The definition of Free and Open Source Software is based on the freedoms and rights that are shared with the users and possible contributors. Increasingly relied on in the industrial sector, it allows any actor to benefit from proven and standardized solutions; and to take part to a mutualized endeavor by bringing contributions within an existing community or by creating its own project. The software will then remain free and Open Source as long as the project is open to new contributors and as the building material (source code, installation scripts, etc.) and as the corresponding intellectual property rights are shared.
From a competition point of view, free and open source software are a unique tool that enables and reinforces openness and freedom in the markets, by relying on traditional bases such as intellectual property and contract law. By a subversive use of the latter, it profoundly modifies the relationships between the stakeholders: competitors and partners, employers and employees, buyers and suppliers, outsourcers and editors, etc… FOSS’ effects are positive and companies benefit from fostering its use. Defining the rules between the actors and stakeholders is essential, and on this regards, the legal aspects are as essential and as the governance structure and the technical aspects of the project.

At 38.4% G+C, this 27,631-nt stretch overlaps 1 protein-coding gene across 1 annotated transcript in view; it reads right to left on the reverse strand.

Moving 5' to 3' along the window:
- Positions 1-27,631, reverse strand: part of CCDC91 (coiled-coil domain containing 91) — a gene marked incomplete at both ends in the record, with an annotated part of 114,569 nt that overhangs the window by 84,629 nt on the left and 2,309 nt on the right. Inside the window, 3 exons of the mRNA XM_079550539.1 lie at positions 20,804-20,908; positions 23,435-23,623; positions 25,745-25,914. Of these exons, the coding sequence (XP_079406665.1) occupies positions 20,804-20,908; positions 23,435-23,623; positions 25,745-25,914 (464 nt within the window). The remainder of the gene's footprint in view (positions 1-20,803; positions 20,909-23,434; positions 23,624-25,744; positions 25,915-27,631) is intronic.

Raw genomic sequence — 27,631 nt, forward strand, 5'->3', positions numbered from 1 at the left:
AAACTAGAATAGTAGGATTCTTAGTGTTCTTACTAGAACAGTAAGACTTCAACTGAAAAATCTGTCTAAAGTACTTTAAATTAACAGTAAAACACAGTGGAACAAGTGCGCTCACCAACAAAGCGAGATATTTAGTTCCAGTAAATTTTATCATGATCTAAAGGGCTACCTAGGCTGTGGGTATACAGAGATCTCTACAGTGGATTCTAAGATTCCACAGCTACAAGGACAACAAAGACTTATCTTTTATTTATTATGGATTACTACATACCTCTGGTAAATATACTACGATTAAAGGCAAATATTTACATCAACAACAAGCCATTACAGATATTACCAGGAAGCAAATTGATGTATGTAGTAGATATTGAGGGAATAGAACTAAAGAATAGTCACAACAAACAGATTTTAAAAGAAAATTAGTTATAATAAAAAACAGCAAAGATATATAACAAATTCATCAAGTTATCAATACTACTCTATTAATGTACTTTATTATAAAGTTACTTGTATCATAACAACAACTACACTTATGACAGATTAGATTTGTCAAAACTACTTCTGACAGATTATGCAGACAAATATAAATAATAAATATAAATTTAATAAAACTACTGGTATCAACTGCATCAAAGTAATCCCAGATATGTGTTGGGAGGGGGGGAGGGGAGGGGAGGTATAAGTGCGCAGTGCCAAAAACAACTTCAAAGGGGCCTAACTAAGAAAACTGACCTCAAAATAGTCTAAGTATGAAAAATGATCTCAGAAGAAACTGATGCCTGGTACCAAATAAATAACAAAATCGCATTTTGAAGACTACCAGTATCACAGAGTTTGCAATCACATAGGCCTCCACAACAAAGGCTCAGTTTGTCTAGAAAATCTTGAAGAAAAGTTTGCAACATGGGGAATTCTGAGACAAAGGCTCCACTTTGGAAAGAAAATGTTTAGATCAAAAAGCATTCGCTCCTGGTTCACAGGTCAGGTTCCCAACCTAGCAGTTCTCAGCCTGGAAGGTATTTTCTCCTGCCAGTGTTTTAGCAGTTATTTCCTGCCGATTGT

However, the participation in the movement by an increasing number of industrial actors (including even the biggest software editors which showed several degrees of antagonism) lead to the development of alternative positions that somehow deviate from the initial mutualization objectives. To their more extreme extent, these positions lead to deviant use of rights (asymmetrical licenses, additional restrictions, contradictory use of industrial rights such as patents or trademarks, non-reasonable use of exceptions, etc.) or to unfair or abusive commercial practices.
The objective of this 8th iteration of EOLE is to make an assessment of the current usages or practices that can encumber the openness of the Free and Open Source Software, and to analyze their impact on the market and on the adoption of Free and Open Source Software and/or together with proprietary software, as well as their compliance with the trade practices and competition rules.
Do not hesitate to submit a paper proposal before 15 July 2015 on one of the following topics :
* FOSS and public procurement
* FOSS and free competition
* SaaS and badgeware licenses
* Copyleft & competition
* FOSS & Supply chains
* FOSS & distribution
* FOSS and trade mark strategies
* FOSS and non-compete clauses
* FOSS & competition Law
* FOSS & interoperability
* The use of the IP rights by communities